The New York Times best-selling author, Karen Abbott, who wrote Sin in the Second City and American Rose, published another book that readers will love.  My Book Group read Liar, Temptress, Soldier, Spy for our September gathering.  It was a great evening because we got to Skype with Abbott for about 30 minutes and she was just so funny and personable.  We felt like she was right there with us having a great evening drinking a glass of wine and talking about her work of non-fiction that reads like a novel.  The four heroines in the story, two Union supporters and two Confederate sympathizers, each made a unique contribution to the war effort.  Young Belle Boyd shot a Union soldier in her home and became a spy for the Confederacy by using her feminine charm with soldiers on both sides of the war.  Emma Edmonds disguised herself as a man and enlisted in the Union army as Frank Thompson while infiltrating enemy lines. The widow, Rose O’Neal Greenhow, had affairs with powerful politicians and then sent information she learned through her daughter to assist the rebel cause.  And Elizabeth Van Lew, a rich spinster lady from Richmond who supported the Abolitionists, organized a spy ring with successful results.  Each of their narratives is a true story based on the author’s meticulous research using primary source materials and interviews with the spies’ descendants.  These four courageous women risked everything by becoming involved in espionage during the Civil War and yet we’ve never heard of them!  For an unconventional angle to further understanding of this bloodiest of wars, take a look at Liar, Temptress, Soldier, Spy: Four Women Undercover in the Civil War.  The black and white photos and 3 maps add to the reader’s enjoyment of the text.  For more information, go to Karen Abbott’s website: karenabbott.net.  She would be a great addition to the 2016 Festival of Books authors.

Flowers, Flowers Everywhere

by Shawna Riggins on September 1st, 2015

Of course I love to stock up on fresh produce at the Farmers Market, but there are many other parts of the Market that I get excited about. Lately I have been enjoying the beautiful fresh cut flowers available in several stalls. Half the fun is taking the time to build a personalized arrangement. Then you get to bring them home and admire their beauty and scent in your house all week. I love the variSunflowersety that is available at the market as well as knowing that they were grown locally and cut individually. If you don’t have a yard of blooming flowers, this is a great way to enjoy nature. Even if you do have your own yard and flowers, you may not necessarily want to cut them down. Stop by this weekend and build your own bouquet. Looking for guidance as you set out to make your extra special centerpiece? Check out some of our helpful books. Be sure to share a photo with us, we’d love to see your creations!

Essential Oil Resources at ICPL

by Heidi Kuchta on August 17th, 2015

Essential oils have many uses to promote health, lift your mood, and act as helpful additives to household cleaners, body care products, cosmetics, and more. I’ve noticed some newer books about their uses here at the library, and have also noticed growing curiosity about them in my personal circles and in the world around me. Here, I highlight a few of my favorite resources from the stacks at ICPL. (To browse our large selection of books on essential oils and herbal medicine, go to the nonfiction section at 615.321).

Essential Oils for Health is a brand new book at a short length for the curious beginner who wants some basic info and easy recipes. The book is organized by health, emotional well-being, and beauty ailments. If you have a particular problem you would like to address with essential oils, you can easily find a quick and simple recipe in this book. (Dandruff? Cellulite? Bad mood? Low energy? Flatulence? Tobacco withdrawal? To name a few.)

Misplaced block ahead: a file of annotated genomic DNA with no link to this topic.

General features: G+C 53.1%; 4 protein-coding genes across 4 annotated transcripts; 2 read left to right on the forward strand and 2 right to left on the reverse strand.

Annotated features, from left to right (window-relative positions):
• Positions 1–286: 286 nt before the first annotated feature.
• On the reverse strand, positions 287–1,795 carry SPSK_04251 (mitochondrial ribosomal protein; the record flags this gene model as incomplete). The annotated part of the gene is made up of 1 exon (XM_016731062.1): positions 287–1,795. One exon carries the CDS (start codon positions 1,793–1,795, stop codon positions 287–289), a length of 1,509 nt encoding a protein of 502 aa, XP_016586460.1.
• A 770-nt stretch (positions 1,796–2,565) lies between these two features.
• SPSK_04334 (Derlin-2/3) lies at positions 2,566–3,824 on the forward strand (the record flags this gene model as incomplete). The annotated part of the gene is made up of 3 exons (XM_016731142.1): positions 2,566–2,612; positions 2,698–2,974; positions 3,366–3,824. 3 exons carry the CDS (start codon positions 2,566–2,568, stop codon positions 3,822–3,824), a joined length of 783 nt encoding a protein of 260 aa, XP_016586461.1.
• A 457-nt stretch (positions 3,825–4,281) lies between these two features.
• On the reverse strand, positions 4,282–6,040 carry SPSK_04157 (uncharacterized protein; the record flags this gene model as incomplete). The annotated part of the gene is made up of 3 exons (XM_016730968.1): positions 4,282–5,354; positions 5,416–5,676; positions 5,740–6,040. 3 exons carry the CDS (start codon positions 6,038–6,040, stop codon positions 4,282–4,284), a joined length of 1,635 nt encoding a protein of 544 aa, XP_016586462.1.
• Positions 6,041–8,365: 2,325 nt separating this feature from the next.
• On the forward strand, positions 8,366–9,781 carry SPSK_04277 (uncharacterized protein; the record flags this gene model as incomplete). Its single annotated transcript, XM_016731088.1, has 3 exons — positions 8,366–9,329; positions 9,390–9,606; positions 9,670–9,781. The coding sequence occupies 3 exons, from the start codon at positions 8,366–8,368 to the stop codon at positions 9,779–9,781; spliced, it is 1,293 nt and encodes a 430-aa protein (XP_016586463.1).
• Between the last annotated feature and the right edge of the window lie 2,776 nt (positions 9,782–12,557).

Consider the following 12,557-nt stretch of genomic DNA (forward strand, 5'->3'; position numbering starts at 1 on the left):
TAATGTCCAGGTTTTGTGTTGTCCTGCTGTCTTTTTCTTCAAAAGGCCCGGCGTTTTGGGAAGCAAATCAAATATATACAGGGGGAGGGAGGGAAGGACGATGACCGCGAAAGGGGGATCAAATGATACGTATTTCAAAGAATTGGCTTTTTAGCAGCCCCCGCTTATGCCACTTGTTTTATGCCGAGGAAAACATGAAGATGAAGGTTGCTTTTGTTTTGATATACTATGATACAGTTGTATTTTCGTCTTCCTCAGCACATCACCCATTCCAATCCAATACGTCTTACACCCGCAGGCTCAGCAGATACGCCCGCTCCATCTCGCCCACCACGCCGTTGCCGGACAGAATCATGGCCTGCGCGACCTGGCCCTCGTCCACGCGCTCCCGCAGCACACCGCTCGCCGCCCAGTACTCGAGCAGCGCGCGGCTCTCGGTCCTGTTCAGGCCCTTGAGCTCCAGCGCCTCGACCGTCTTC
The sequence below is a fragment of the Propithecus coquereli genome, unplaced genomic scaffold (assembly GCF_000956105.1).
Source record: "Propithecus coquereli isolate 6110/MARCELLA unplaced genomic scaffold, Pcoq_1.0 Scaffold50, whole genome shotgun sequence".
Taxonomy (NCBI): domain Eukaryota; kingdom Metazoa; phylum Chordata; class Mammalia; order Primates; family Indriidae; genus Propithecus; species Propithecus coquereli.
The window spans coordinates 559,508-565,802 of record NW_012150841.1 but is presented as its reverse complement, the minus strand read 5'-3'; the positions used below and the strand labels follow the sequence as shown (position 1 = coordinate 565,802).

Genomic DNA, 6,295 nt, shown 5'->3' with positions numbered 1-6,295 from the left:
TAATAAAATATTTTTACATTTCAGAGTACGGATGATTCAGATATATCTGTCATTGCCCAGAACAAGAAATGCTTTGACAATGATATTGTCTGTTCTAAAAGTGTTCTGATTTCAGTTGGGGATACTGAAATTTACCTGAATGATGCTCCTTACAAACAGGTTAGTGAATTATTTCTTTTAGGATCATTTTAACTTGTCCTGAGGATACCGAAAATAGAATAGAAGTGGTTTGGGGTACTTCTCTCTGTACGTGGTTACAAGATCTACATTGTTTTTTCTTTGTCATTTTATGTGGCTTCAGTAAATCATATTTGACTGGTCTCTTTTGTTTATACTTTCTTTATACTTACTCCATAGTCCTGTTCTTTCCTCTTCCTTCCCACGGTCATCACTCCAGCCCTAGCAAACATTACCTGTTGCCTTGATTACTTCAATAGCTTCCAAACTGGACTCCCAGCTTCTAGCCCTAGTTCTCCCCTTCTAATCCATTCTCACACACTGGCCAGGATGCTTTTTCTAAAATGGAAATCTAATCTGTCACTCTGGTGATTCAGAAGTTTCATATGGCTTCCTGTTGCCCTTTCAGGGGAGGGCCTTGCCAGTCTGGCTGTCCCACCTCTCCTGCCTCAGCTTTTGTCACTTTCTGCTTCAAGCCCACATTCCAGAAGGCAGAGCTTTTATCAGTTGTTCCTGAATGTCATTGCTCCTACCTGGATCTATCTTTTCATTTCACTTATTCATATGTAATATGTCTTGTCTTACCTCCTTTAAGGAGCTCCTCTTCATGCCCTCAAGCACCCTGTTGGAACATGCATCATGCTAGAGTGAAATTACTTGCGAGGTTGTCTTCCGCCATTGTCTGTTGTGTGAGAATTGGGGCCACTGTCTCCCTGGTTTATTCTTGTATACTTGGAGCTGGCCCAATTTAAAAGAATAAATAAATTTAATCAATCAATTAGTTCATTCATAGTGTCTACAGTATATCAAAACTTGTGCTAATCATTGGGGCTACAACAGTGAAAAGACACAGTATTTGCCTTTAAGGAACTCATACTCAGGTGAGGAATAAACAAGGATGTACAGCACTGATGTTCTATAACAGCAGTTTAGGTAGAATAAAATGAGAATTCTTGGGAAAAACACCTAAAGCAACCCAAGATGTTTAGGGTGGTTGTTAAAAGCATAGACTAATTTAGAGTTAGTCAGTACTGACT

Complete aromatherapy

The Complete Aromatherapy and Essential Oils also came out within the last year. It is organized well for the beginner, but acts as a quick and easy reference book for the seasoned essential oil user. Also, unlike many resources, this book contains an entire section on essential oils for the home. One of my first uses for essential oils was to scent cleaning vinegar after I jumped on the environmentally-safe cleaners bandwagon. My solution to vinegar stink has always been to add at least 20 drops of lavender oil to the bottle – as a bonus, lavender is naturally antibacterial and antiseptic. (Tea tree oil is great for showers and damp places since it is anti-fungal.)

Aromatherapy - Kathi Keville

While not the most recent in a spate of books about essential oils, Kathi Keville and Mindy Green’s Aromatherapy: A Complete Guide to the Healing Art is my favorite. This book has a distinctly scientific approach. The newer edition came out in 2009 and is a simply fantastic resource – whether you are a complete novice or a seasoned essential oil enthusiast. The best thing about Keville and Green’s resource? Charts!!! There are some great charts that cover which oils are best for your skin type, for example.

Most important is the “suggested dilution” chart on page 44, because essential oils MUST be diluted before applied to the body. If you’ve ever gotten peppermint oil on your fingers and then accidentally touched your eyes later, you know what I’m talking about. If not, take it from me – essential oils can wreck havoc on the skin and mucus membranes if you don’t apply a little know-how to your applications, so be careful! 

National Geo

In closing, I would like to share National Geographic’s Guide to Medicinal Herbs. I love all things botanical, and enjoyed NatGeo’s wonderful full color photographs. While this book is not specifically about essential oils, most essential oils are made from medicinal herbs. Each herb in this book is introduced within a section that groups together herbs with similar uses (heart & circulation, digestive system, etc.) Aside from the great pictures, my favorite part about this book was the way it incorporated tidbits about each plant’s historical uses.

If you already enjoy using essential oils, feel free to leave a comment telling us your favorite book on the topic or favorite use for an essential oil or herb!